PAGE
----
Nearly Retired, Lugging a Mortgage
Traditionally, the picture-perfect retirement included a paid-off house. But the Me Generation isn’t sticking to the script.
Snapshots of three generations of U.S. households on the cusp of retirement – people born in the Depression, at the beginning of World War II, and after the war – show that more of the most recent generation, the baby boomers, are still carrying mortgages as they head into their retirement years.
About 40 percent of households who were between the ages of 56 and 61 in 1992 – the Depression-era parents of baby boomers – held mortgages at that age. This share had increased to 48 percent by 2008, as the front wave of baby boomers were reaching their late 50s and early 60s
“The current generation has bought larger, more expensive homes, and they arrive at retirement with more mortgage debt,” concluded George Washington University business professor Annamaria Lusardi, who presented the findings of her study with Olivia Mitchell of the Wharton School during an August meeting of the Retirement Research Consortium.
This doesn’t necessarily create financial problems if the borrower plans to work longer or has sufficient assets to offset his mortgage debt. But the researchers’ analysis also indicates some financial distress in this age group: 24 percent of households had less than $25,000 in savings in 2008, compared with 18 percent in 1992.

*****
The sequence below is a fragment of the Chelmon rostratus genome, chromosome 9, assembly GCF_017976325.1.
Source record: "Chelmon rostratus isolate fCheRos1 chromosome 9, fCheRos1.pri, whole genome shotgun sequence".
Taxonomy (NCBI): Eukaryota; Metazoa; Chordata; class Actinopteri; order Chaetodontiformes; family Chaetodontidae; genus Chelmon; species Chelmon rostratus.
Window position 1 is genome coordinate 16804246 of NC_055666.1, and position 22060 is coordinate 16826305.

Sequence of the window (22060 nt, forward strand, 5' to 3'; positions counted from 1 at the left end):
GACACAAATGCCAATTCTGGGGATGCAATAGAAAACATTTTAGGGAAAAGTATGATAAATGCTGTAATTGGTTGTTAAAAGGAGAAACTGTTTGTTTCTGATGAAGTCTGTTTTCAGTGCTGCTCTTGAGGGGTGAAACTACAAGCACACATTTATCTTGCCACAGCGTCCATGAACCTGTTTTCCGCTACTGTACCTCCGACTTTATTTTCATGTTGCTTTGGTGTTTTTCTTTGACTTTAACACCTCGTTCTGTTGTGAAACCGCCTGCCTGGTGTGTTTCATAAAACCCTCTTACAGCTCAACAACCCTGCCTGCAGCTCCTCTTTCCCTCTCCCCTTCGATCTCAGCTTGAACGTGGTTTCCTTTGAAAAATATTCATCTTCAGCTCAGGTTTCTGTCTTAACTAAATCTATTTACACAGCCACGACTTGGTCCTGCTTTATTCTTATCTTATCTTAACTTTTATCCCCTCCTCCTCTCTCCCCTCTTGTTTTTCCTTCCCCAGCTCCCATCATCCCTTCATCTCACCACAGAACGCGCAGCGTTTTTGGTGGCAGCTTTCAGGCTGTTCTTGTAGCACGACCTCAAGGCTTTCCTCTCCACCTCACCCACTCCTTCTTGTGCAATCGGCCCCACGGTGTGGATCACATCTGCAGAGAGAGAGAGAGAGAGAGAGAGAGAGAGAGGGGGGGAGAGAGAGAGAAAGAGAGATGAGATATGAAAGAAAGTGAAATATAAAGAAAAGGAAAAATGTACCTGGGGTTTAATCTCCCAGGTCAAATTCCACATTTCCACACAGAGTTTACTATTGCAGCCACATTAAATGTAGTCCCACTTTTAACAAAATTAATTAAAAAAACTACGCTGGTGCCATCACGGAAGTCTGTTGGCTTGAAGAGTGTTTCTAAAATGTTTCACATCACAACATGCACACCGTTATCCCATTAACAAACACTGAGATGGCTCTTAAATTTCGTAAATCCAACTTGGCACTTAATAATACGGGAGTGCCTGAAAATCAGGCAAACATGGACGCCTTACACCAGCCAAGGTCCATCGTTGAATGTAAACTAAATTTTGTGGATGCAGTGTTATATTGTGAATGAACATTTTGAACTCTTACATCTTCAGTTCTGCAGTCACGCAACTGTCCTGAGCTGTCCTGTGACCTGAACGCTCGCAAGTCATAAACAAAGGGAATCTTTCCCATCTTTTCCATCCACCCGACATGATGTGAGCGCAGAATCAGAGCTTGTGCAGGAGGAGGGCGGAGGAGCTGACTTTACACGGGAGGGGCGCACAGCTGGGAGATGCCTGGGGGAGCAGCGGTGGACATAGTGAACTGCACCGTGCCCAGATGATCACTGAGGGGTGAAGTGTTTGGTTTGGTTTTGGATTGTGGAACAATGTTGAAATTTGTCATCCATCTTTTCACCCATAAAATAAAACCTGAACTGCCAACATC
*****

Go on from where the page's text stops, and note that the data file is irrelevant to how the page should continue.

A different survey that Lusardi and Mitchell analyzed showed that nearly 40 percent of individuals between ages 56 and 61 admitted to having “too much debt right now.”
Many also purchased properties during the housing market boom, paying smaller down payments than they had in the past. After the market collapsed, 17 percent of older households were left with houses worth less than what they owed on their home loans.
With retirement looming, people approaching retirement age “should be at the peak of their wealth accumulation” Lusardi said. Instead, she said, “they will have to deal with debt and debt management way into their retirement.”
Full disclosure: The research cited in this post was funded by a grant from the U.S. Social Security Administration (SSA) through the Retirement Research Consortium, which also funds this blog. The opinions and conclusions expressed do not represent the opinions or policy of SSA or any agency of the federal government.